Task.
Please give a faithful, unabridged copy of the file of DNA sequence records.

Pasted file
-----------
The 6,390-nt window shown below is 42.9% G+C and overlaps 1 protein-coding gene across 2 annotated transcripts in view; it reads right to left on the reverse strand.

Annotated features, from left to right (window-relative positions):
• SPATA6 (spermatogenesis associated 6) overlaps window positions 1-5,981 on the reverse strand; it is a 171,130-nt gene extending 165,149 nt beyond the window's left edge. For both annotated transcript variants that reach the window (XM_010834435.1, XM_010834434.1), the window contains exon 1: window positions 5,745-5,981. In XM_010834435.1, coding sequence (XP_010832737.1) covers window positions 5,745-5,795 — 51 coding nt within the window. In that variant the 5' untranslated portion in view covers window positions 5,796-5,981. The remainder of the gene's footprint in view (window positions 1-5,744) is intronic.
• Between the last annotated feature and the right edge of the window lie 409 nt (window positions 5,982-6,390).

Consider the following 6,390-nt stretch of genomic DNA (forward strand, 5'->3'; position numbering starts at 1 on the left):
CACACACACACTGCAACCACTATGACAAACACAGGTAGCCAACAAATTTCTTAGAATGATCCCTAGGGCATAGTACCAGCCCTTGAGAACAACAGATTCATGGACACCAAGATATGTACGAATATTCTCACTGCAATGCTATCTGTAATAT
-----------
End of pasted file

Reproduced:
The 6,390-nt window shown below is 42.9% G+C and overlaps 1 protein-coding gene across 2 annotated transcripts in view; it reads right to left on the reverse strand.

Annotated features, from left to right (window-relative positions):
• SPATA6 (spermatogenesis associated 6) overlaps window positions 1-5,981 on the reverse strand; it is a 171,130-nt gene extending 165,149 nt beyond the window's left edge. For both annotated transcript variants that reach the window (XM_010834435.1, XM_010834434.1), the window contains exon 1: window positions 5,745-5,981. In XM_010834435.1, coding sequence (XP_010832737.1) covers window positions 5,745-5,795 — 51 coding nt within the window. In that variant the 5' untranslated portion in view covers window positions 5,796-5,981. The remainder of the gene's footprint in view (window positions 1-5,744) is intronic.
• Between the last annotated feature and the right edge of the window lie 409 nt (window positions 5,982-6,390).

Consider the following 6,390-nt stretch of genomic DNA (forward strand, 5'->3'; position numbering starts at 1 on the left):
CACACACACACTGCAACCACTATGACAAACACAGGTAGCCAACAAATTTCTTAGAATGATCCCTAGGGCATAGTACCAGCCCTTGAGAACAACAGATTCATGGACACCAAGATATGTACGAATATTCTCACTGCAATGCTATCTGTAATAT